Last Updated 12/6/2022

SALT LAKE CITY (ABC4) – A Utah father united with his daughter after more than 30 years thanks to a MyHeritage home DNA test, and they crossed paths without knowing it. 

Living just 20 minutes apart, father, Criss Rosenlof, and daughter, Rachael Robertson, both went to FanX the same year. Robertson and her family cosplayed as characters from the show Firefly. While Robertson walked to another booth with her son, her husband, Jake Robertson, was approached by Rosenlof. 

“I happened to be going by the firefly booth, and Jake was dressed as Captain Malcolm Reynolds, and I immediately walked over and started talking to this guy and having a good time. Not knowing at all that he’s my daughter’s husband,” Rosenlof said. 

Ten minutes passed, Rosenlof left, and Rachael Robertson returned to the family group, not knowing she had missed her father by minutes. 

It wasn’t until years later that the pair made the connection. 

“[It was hard] knowing for all these years she was out there, and I had no idea how to find her,” Rosenlof said. 

Rosenlof and his girlfriend at the time got pregnant and chose not to keep their baby, Rachael Robertson.

“We loved each other, but we weren’t in love with each other and decided not to marry,” Rosenlof said. 

Rosenlof’s ex chose to give the baby up for adoption, and when Rachael Robertson was born, she asked if Rosenlof wanted to meet his daughter. 

“I was a young, punk, scared kid, and I said no at the time because I knew if I met her, I wouldn’t be able to let her go. So, I said no, which I’ve always regretted,” Rosenlof said. 

Over the years, Criss put out “feelers” to find his daughter, but it wasn’t until DNA came along that the two could unite. 

Rachael Robertson used DNA first, having been inspired by her adoptive sister’s journey to finding her own parents. 

“I felt jealous,” Rachael Robertson said. 

She decided first to search for her family to understand her health and family history. She found distant cousins, some even living as far as the United Kingdom, but it wouldn’t be for nearly a year and a half that she would find her father. 

Without realizing it, they had both applied to MyHeritage DNA Quest, a pro bono initiative by family history site MyHeritage to reunite adoptees with biological families via free DNA kits.

“[When I found my father], it was terrifying. I threw my phone across the room and screamed and freaked out,” Rachael Robertson said. 

Once she calmed down, she realized how good it was to know there had been a reason to search for her family and there had been a person out there also looking.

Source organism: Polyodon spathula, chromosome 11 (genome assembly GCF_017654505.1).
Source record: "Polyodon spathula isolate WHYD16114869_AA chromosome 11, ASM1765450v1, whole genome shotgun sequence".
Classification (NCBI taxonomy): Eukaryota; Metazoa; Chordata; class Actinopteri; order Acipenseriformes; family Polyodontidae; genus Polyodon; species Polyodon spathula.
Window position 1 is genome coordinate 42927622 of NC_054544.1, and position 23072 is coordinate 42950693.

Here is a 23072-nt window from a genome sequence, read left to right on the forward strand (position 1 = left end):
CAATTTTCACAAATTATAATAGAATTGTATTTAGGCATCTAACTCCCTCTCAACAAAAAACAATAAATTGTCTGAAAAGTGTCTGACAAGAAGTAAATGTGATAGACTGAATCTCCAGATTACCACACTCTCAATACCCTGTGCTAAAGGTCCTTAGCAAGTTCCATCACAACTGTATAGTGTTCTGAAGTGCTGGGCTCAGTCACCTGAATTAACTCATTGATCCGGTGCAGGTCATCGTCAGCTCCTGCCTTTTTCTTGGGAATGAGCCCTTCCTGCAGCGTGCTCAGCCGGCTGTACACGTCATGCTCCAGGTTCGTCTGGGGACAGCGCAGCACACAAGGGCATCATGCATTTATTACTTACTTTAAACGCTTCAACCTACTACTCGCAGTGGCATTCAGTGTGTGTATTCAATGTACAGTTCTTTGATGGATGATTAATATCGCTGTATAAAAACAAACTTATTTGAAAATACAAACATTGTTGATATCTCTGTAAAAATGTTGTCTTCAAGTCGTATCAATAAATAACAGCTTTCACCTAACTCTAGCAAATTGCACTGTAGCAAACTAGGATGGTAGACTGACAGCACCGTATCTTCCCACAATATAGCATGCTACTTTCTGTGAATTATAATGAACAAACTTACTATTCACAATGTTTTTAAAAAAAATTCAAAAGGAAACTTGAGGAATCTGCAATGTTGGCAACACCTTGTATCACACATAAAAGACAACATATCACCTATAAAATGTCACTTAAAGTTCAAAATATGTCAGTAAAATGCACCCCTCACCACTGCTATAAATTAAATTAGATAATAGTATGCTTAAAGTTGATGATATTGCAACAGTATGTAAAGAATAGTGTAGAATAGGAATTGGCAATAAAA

“I was just so excited at that point just to know more. Instead of just knowledge, I got this whole addition to my family, which has been so fun,” Rachael Robertson said. 

The two couldn’t be more similar. When Rosenlof and Rachael Robertson met, they clicked immediately. 

“We’re family. That’s what it is. Rachael and I talk almost daily now about weird little things back and forth because we’re geeks. I’m the king of the geeks, just so you know,” Rosenlof said. 

Rachael Robertson was quick to respond that she outgeeked him by far. And for bitterness between adoptive and biological families? There’s none. 

“Criss is just Criss, my dad, but my dad is also my dad. I just got a bonus dad, now. And my kids call him Papa Criss, and they call my dad Papa,” Rachael Robertson said. 

Rachael Robertson was quickly accepted into Rosenlof’s family, and she was even invited to be a bridesmaid at one of Rosenlof’s daughters’ weddings. 

As for her mother, Rachael Robertson received letters written by her mother before she was born and after she was sent to her new family. She would like to see her, but she won’t push a relationship.  

“I know that she did what was best, and she gave me this absolutely wonderful life. I can’t thank her enough for that, but it would ultimately be her choice to connect with me because it was such a stigma back 33 years ago to give up a child and have a child when you’re unwed, and I would never want to infringe upon her life [or anybody else’s life],” Rachael Robertson said, then turned to her father and said, “Except him. He’s stuck with me now.” 

Rosenlof said that adoption is sometimes the best thing for people, and he believes that Rachael Robertson had a much better life being adopted than what he could give her at that time. 

“Never feel bad that you might have to give someone up for adoption because sometimes you’re doing them a big favor,” Rosenlof said. “And then with wanting to find people in your family, especially lost children or parents, there are multiple options out there.”

Rachael Robertson agreed. 

“You should never give up hope of finding out information. It might not happen now. It might happen thirty years down the road. Whether you get a loving reunion and added to the family or just find out the circumstances and why it happened. It’s knowing your history, and that’s really important,” Rachael Robertson said.